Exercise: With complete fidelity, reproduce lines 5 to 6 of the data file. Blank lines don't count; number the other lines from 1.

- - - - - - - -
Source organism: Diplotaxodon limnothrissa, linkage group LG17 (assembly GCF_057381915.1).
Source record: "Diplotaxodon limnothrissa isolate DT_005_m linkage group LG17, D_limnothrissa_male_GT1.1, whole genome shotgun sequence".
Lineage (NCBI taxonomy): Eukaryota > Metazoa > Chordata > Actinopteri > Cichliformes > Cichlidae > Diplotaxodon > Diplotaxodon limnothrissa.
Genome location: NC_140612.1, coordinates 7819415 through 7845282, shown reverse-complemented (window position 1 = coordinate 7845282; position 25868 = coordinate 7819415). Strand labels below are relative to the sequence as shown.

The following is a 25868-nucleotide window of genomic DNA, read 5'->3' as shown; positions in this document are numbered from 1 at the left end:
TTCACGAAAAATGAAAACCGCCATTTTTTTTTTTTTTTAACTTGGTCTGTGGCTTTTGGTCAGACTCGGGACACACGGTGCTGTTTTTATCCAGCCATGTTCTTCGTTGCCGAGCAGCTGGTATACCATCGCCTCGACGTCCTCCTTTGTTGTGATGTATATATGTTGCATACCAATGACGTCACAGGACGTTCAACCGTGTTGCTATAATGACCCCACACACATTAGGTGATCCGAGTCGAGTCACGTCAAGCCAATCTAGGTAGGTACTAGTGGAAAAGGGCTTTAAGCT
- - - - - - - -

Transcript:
The following is a 25868-nucleotide window of genomic DNA, read 5'->3' as shown; positions in this document are numbered from 1 at the left end:
TTCACGAAAAATGAAAACCGCCATTTTTTTTTTTTTTTAACTTGGTCTGTGGCTTTTGGTCAGACTCGGGACACACGGTGCTGTTTTTATCCAGCCATGTTCTTCGTTGCCGAGCAGCTGGTATACCATCGCCTCGACGTCCTCCTTTGTTGTGATGTATATATGTTGCATACCAATGACGTCACAGGACGTTCAACCGTGTTGCTATAATGACCCCACACACATTAGGTGATCCGAGTCGAGTCACGTCAAGCCAATCTAGGTAGGTACTAGTGGAAAAGGGCTTTAAGCT